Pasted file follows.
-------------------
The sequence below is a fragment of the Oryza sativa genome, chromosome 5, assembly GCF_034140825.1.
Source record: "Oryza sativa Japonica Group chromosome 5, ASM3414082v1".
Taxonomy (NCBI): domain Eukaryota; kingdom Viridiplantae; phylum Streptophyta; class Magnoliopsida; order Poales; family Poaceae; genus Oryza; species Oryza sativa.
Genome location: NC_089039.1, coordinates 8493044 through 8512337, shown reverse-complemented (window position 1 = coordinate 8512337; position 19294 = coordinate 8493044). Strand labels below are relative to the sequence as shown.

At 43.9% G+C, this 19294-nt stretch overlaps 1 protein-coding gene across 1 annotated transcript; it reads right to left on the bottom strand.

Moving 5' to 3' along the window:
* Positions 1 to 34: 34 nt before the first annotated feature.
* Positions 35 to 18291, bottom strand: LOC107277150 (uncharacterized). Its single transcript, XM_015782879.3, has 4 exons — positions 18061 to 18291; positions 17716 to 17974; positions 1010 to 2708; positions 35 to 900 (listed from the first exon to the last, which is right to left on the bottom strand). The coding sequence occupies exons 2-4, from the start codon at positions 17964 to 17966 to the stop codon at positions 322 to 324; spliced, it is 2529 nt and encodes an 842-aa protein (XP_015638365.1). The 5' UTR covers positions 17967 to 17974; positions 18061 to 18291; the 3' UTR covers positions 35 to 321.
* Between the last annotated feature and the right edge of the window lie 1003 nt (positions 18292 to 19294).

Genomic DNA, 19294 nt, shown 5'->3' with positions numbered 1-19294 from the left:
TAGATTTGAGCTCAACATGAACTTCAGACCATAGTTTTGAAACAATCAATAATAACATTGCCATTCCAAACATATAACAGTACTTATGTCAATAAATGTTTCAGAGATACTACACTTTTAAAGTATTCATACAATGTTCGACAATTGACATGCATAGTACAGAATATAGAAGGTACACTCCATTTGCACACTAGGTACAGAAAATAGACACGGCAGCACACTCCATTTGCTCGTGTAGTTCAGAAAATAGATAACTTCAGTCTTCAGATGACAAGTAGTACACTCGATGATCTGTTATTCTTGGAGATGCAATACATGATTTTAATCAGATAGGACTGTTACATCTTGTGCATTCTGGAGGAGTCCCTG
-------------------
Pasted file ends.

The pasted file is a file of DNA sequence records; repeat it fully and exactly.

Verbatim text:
The sequence below is a fragment of the Oryza sativa genome, chromosome 5, assembly GCF_034140825.1.
Source record: "Oryza sativa Japonica Group chromosome 5, ASM3414082v1".
Taxonomy (NCBI): domain Eukaryota; kingdom Viridiplantae; phylum Streptophyta; class Magnoliopsida; order Poales; family Poaceae; genus Oryza; species Oryza sativa.
Genome location: NC_089039.1, coordinates 8493044 through 8512337, shown reverse-complemented (window position 1 = coordinate 8512337; position 19294 = coordinate 8493044). Strand labels below are relative to the sequence as shown.

At 43.9% G+C, this 19294-nt stretch overlaps 1 protein-coding gene across 1 annotated transcript; it reads right to left on the bottom strand.

Moving 5' to 3' along the window:
* Positions 1 to 34: 34 nt before the first annotated feature.
* Positions 35 to 18291, bottom strand: LOC107277150 (uncharacterized). Its single transcript, XM_015782879.3, has 4 exons — positions 18061 to 18291; positions 17716 to 17974; positions 1010 to 2708; positions 35 to 900 (listed from the first exon to the last, which is right to left on the bottom strand). The coding sequence occupies exons 2-4, from the start codon at positions 17964 to 17966 to the stop codon at positions 322 to 324; spliced, it is 2529 nt and encodes an 842-aa protein (XP_015638365.1). The 5' UTR covers positions 17967 to 17974; positions 18061 to 18291; the 3' UTR covers positions 35 to 321.
* Between the last annotated feature and the right edge of the window lie 1003 nt (positions 18292 to 19294).

Genomic DNA, 19294 nt, shown 5'->3' with positions numbered 1-19294 from the left:
TAGATTTGAGCTCAACATGAACTTCAGACCATAGTTTTGAAACAATCAATAATAACATTGCCATTCCAAACATATAACAGTACTTATGTCAATAAATGTTTCAGAGATACTACACTTTTAAAGTATTCATACAATGTTCGACAATTGACATGCATAGTACAGAATATAGAAGGTACACTCCATTTGCACACTAGGTACAGAAAATAGACACGGCAGCACACTCCATTTGCTCGTGTAGTTCAGAAAATAGATAACTTCAGTCTTCAGATGACAAGTAGTACACTCGATGATCTGTTATTCTTGGAGATGCAATACATGATTTTAATCAGATAGGACTGTTACATCTTGTGCATTCTGGAGGAGTCCCTG